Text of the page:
Is Cold Calling Effective? What You Should Know.

Cold Phone
Ronald Sierra
Ronald Sierra
In Sales
Ron Sierra is a Content Writer at Xactly. He earned a literature degree from the University of California, Santa Cruz and since graduating has spent his time creating helpful content for professionals in industries as disparate as construction tech, SaaS, and finance.

As you grip your work cell phone and scroll through your contacts to begin your daily calls, the momentary yet inevitable doubt creeps into your head: is cold calling effective?

This question can be broken down into two concerns.

  1. Am I wasting my time with cold calls?
  2. Am I approaching cold calls all wrong?

If you read the headlines on major sales and marketing blogs over the last few years, this doubt is only natural. “Cold calling is dead” and “why you should never cold call” have become so prevalent on social channels like LinkedIn and Twitter throughout the last few years that this claim has gone unquestioned. Cold calling as ineffective has become common knowledge. But is this really true? Is cold calling really dead? Or is the technique simply hibernating?

Like any point of contention, there are two sides to this story. Or more like good and bad news in this case—regardless of where you stand on cold calling. What opinion is correct is ultimately up to you, but it’s worth examining both points of view. There’s no value in an approach that entirely dismisses an entire sales technique. As we’ll see, what’s true in some situations is not true for all situations.

The Case Against Cold Calling

The case against cold calling is endlessly documented. The major argument can be summed up like this: why would you cold call, when you can communicate through some “modern” mode, i.e., social media or email? While the logic is sound enough, this common sense response doesn’t tell us the concrete reasons why. The data tells us a lot more.

For instance, 90 percent of B2B decision makers don’t respond to cold calls, but 75 percent of them use social media to aid in the decision-making process.  

Or how about that salespeople with a personal connection to a buyer are 4.2x more likely to land an appointment.

Worst still, 84% of B2B leaders start their buying journeys with referrals. 3 out of 4 business execs say they prefer to work with a salesperson referred to them.

And the facts about cold calling go on and on like this. In the age of social selling, the data suggests that it’s passe to attempt to connect to anyone that’s less than a warm contact. The ROI from other, modern methods is much more apparent, especially to a digitally connected salesforce. Even with cold emails, personalizing templates and hitting send doesn’t require the same time consumption and effort as picking up the phone and reciting a script to a stranger. And with all the warm options made available by social media—like 2nd connection LinkedIn introductions—why would reps prospect any other way?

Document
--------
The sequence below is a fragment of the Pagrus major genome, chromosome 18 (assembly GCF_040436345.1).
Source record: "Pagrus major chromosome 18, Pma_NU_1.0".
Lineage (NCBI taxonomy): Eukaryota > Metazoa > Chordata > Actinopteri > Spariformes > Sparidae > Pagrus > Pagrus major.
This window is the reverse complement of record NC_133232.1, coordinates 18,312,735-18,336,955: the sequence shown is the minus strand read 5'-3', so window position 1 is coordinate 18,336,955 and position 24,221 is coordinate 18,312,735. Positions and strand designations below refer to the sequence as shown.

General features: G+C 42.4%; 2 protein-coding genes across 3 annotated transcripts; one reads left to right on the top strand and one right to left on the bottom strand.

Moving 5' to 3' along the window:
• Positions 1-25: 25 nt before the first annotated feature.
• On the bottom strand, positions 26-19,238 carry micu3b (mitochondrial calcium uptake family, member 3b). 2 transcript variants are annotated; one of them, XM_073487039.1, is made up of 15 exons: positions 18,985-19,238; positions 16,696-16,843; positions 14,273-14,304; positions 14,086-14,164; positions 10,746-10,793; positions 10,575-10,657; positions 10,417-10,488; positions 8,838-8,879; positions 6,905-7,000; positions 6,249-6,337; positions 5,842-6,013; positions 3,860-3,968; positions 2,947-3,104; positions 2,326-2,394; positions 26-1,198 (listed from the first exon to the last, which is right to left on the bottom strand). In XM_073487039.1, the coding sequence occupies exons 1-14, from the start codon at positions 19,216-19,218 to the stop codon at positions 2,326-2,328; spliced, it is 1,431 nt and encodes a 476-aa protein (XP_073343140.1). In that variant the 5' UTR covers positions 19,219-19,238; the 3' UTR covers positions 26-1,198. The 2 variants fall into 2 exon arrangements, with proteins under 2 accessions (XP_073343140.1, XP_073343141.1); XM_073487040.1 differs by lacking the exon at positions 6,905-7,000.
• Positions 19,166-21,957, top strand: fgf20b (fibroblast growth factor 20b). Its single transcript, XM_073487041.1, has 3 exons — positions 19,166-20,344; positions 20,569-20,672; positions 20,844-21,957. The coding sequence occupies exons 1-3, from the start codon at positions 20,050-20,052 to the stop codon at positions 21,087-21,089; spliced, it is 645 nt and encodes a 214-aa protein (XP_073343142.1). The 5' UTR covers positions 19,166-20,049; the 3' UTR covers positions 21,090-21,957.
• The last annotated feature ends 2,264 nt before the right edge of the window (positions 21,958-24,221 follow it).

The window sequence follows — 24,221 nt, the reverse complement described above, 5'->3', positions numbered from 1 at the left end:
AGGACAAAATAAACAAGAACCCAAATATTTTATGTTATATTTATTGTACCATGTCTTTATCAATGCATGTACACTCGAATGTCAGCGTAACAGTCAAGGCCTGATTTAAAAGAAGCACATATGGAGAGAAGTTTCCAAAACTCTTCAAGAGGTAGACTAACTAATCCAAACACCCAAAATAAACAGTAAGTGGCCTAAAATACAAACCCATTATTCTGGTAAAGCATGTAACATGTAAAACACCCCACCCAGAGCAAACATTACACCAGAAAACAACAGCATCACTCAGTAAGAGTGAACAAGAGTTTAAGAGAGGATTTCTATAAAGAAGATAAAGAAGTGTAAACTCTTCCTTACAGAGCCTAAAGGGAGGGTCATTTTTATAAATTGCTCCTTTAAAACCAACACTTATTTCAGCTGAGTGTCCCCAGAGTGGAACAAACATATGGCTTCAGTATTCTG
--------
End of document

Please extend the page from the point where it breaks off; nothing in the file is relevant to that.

To be honest, it doesn’t look good for cold calling. But again, there is another side to the cold calling story.

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The Case for Cold Calling

Research from Expertise Marketing found that out of 30 possible tactics cold calling rose to the top as the most effective. Unbelievable, right? And it may very be that the study’s methodology was off, but this research tells us one thing: don’t put down the phone for good just yet.

There’s promise in a cold call and to throw out the technique from your tactics means you’re throwing out the tool that could work for a certain customer.

Besides a possible shift in how buyers buy, there’s still the fact that sales reps either are not doing the right homework or lack the resources to make cold calling effective.

For example, cold calling works better with a direct line to the buyer. Rerouting through a front desk is a surefire way to give a warning signal to your target. Just as critical is the list you’re working from. With the right list, cold calls becoming increasingly more effective. These contacts are not necessarily warm, but if targeted your opening line may warm them up much sooner than if you’re using a mass ZoomInfo list full of duplicates and outdated rosters. Why go through the trouble? One big reason is that human nature makes phones harder to ignore than say email. Another is that you can identify challenges and qualify more quickly than in other modes of cold communication.

Conclusion: Hold the Phone

While the data overwhelmingly suggests that cold calling has come to an end and the future is social selling and other modes of digital contact, don’t ditch the phone option just yet. Besides many of these claims suspiciously coming from companies with a vested interest in the end of the practice, these claims dismiss the possibility that colding calling could work for you. Maybe you’re not the best email or message writer. But maybe you’re incredibly well spoken and know how to carry a conversation to close on the phone.

There’s still a time and a place for cold calling. And what we may be seeing is a dip in the bell curve. It was only a few years ago that many said direct mail is dead. The true question concerning cold calling is one of common sense: Why completely give up a tool that may very well land you that next big deal.



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Is Cold Calling Effective? What You Should Know.

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